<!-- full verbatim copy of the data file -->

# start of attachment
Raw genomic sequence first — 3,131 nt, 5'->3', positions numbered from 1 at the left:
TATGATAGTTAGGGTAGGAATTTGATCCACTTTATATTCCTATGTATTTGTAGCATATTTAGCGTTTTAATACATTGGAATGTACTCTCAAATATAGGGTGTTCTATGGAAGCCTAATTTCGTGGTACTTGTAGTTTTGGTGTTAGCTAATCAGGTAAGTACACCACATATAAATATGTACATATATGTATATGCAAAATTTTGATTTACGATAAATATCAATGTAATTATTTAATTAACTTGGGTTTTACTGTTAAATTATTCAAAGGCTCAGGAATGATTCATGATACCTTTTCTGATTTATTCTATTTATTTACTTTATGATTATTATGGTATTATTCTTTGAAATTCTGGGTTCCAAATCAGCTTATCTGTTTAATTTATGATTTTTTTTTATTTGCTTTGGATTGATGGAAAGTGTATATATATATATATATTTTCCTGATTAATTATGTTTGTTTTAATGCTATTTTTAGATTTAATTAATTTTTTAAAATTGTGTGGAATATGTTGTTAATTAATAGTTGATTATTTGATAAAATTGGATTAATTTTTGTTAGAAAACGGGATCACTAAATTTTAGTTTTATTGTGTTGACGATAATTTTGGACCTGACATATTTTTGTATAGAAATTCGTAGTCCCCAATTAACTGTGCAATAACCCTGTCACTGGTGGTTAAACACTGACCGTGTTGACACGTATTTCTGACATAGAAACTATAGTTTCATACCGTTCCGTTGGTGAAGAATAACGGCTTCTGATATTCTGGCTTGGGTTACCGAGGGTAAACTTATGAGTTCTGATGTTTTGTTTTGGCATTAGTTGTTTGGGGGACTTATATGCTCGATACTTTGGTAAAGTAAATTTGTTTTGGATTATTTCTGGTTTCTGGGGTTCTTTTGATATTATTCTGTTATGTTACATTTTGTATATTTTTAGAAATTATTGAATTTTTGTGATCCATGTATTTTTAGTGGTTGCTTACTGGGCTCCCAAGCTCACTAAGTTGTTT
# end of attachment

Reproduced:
Raw genomic sequence first — 3,131 nt, 5'->3', positions numbered from 1 at the left:
TATGATAGTTAGGGTAGGAATTTGATCCACTTTATATTCCTATGTATTTGTAGCATATTTAGCGTTTTAATACATTGGAATGTACTCTCAAATATAGGGTGTTCTATGGAAGCCTAATTTCGTGGTACTTGTAGTTTTGGTGTTAGCTAATCAGGTAAGTACACCACATATAAATATGTACATATATGTATATGCAAAATTTTGATTTACGATAAATATCAATGTAATTATTTAATTAACTTGGGTTTTACTGTTAAATTATTCAAAGGCTCAGGAATGATTCATGATACCTTTTCTGATTTATTCTATTTATTTACTTTATGATTATTATGGTATTATTCTTTGAAATTCTGGGTTCCAAATCAGCTTATCTGTTTAATTTATGATTTTTTTTTATTTGCTTTGGATTGATGGAAAGTGTATATATATATATATATTTTCCTGATTAATTATGTTTGTTTTAATGCTATTTTTAGATTTAATTAATTTTTTAAAATTGTGTGGAATATGTTGTTAATTAATAGTTGATTATTTGATAAAATTGGATTAATTTTTGTTAGAAAACGGGATCACTAAATTTTAGTTTTATTGTGTTGACGATAATTTTGGACCTGACATATTTTTGTATAGAAATTCGTAGTCCCCAATTAACTGTGCAATAACCCTGTCACTGGTGGTTAAACACTGACCGTGTTGACACGTATTTCTGACATAGAAACTATAGTTTCATACCGTTCCGTTGGTGAAGAATAACGGCTTCTGATATTCTGGCTTGGGTTACCGAGGGTAAACTTATGAGTTCTGATGTTTTGTTTTGGCATTAGTTGTTTGGGGGACTTATATGCTCGATACTTTGGTAAAGTAAATTTGTTTTGGATTATTTCTGGTTTCTGGGGTTCTTTTGATATTATTCTGTTATGTTACATTTTGTATATTTTTAGAAATTATTGAATTTTTGTGATCCATGTATTTTTAGTGGTTGCTTACTGGGCTCCCAAGCTCACTAAGTTGTTT